ANSWERS
Heather
Certified GKH Gardening Expert

I am not familiar with this specific plant, but most succulents do like full sun and heat and are drought tolerant so I would suspect that this plant would do well in a container in the location you describe.

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Asked by Ms T on September 27, 2012
Hose Sprayer for Weed Killing

I want to use a hose type sprayer, a sprayer attached to a hose to kill the weeds in my garden, but I don’t want to kill my plants. I have succulents, roses, cacti, garden flowers. What can I use?

ANSWERS
Heather
Certified GKH Gardening Expert

You can try making a cover for the nozzle. A cheap one can be made from a 2 liter bottle. Just cut off the bottom and put the nozzle through the top. Then you can set the cone over the weed and spray. The cone will protect your other plants from herbicide overspray.

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Asked by garygreen on November 20, 2012
Succulent Indoor Lighting..

I have read that Metal Halide and or High Pressure Sodium lights will benefit the needs of succulents. Looking at the 400 watt MH or HPS light fixtures, I see they are sold with both HP and HPS bulbs.
Question is – Do growers that use MH or HPS simply change the bulbs in the fixture and, if so, how often and when? Is their anyone out there using this lighting? Thank you.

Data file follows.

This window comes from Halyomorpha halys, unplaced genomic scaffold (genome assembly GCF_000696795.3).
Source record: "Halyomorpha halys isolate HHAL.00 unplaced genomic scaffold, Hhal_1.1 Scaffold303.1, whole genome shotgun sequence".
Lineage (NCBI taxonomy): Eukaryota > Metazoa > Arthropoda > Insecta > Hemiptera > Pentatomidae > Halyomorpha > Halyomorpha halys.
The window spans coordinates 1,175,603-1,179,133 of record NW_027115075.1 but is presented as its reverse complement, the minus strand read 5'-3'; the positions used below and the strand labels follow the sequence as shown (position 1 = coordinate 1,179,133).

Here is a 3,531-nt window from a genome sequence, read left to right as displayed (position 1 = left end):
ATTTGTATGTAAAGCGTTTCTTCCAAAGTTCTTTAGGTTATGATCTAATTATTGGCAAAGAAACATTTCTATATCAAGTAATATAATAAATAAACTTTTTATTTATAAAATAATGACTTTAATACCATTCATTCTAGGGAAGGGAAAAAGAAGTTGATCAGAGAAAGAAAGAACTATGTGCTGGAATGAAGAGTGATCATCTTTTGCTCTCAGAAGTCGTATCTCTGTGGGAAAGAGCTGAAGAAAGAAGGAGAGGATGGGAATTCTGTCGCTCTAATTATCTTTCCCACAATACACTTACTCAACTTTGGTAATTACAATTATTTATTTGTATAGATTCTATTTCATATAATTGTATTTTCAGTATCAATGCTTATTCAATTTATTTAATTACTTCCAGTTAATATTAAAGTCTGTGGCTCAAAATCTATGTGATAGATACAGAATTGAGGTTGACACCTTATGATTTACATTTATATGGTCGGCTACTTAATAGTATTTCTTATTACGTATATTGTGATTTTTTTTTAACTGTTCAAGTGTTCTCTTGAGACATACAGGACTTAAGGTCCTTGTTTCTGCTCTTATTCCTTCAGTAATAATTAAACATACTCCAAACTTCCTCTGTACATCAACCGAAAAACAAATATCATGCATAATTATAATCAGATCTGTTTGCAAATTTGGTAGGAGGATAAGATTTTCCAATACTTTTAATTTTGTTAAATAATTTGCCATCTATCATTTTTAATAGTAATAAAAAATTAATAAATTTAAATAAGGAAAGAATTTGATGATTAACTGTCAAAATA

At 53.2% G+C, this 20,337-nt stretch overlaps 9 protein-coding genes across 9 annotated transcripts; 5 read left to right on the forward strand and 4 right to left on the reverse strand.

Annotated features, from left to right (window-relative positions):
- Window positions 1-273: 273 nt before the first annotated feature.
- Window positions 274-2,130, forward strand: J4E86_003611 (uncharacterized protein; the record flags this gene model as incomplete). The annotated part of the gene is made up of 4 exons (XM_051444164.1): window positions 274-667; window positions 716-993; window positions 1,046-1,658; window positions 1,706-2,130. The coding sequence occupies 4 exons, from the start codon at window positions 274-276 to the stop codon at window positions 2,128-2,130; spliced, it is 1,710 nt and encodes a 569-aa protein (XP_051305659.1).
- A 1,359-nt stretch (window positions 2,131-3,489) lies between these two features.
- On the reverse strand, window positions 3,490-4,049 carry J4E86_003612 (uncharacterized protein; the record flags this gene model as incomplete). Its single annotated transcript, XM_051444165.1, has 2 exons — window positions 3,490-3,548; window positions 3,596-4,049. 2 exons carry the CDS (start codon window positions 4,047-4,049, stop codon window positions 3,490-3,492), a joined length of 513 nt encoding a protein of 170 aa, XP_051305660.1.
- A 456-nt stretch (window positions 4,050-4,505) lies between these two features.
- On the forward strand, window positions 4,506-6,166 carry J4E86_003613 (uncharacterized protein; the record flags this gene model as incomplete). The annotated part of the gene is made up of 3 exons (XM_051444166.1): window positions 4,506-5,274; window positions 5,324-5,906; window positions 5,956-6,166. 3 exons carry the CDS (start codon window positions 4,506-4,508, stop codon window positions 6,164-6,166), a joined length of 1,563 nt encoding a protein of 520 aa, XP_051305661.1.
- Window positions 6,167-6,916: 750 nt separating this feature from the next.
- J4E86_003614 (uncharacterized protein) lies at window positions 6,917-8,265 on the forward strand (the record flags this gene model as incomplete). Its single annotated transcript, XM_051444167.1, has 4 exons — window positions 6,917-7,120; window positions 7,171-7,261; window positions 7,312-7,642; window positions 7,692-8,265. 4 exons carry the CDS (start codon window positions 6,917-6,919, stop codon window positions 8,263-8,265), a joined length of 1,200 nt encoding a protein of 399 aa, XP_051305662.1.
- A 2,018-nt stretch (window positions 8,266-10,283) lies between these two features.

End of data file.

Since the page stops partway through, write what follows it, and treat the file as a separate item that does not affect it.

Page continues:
ANSWERS
theficuswrangler

Many people recommend using cool white fluorescent alone, or with a small incandescent. I think "grow lights" of many sorts do more for the manufacturers' pockets than for the plants. Of course, you can experiment all you want, remembering that different varieties of succulents have different light needs. Some people are beginning to use LED lights also - happy researching. Try to match your particular specie light requirements with light output of type of bulb.

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AnnsGreeneHaus

I had success using regular cool white and warm white flourescent bulbs, one each in a two bulb fixture. The plants were 8" - 18" from the bulbs, depending on their needs.

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Asked by Garden Nut on October 18, 2013
What Are Flat, Whitish Spots and Brownish, Slightly Raised Spots Appearing on Succulents and Cactus

White spots on some succulents and brown slightly raised spots on others. I cannot see any insect that might be making them. Are the plants diseased? How to cure?

ANSWERS
AnnsGreeneHaus

It sounds like scale. This article should help identify: http://www.gardeningknowhow.com/plant-problems/pests/scale-bug-how-to-control-plant-scale.htm

In addition to insecticides, both systemic and contact, I've used water pressure to help control scale. If the skin of the cactus or succulent is reasonably tough, I've applied water through a shut-off valve that knocks the scale from the plant. Be careful that the stream of water isn't so hard that it damages the plant. After getting scale from the plant, I usually use both contact and systemic insecticides. In the case of scale, my theory is, "Either kill the scale or kill the plant." Sometimes, if the infestation isn't too large, a toothbrush works well. And, remember, there are several varieties of scale. Color can indicate variety or maturity of insect.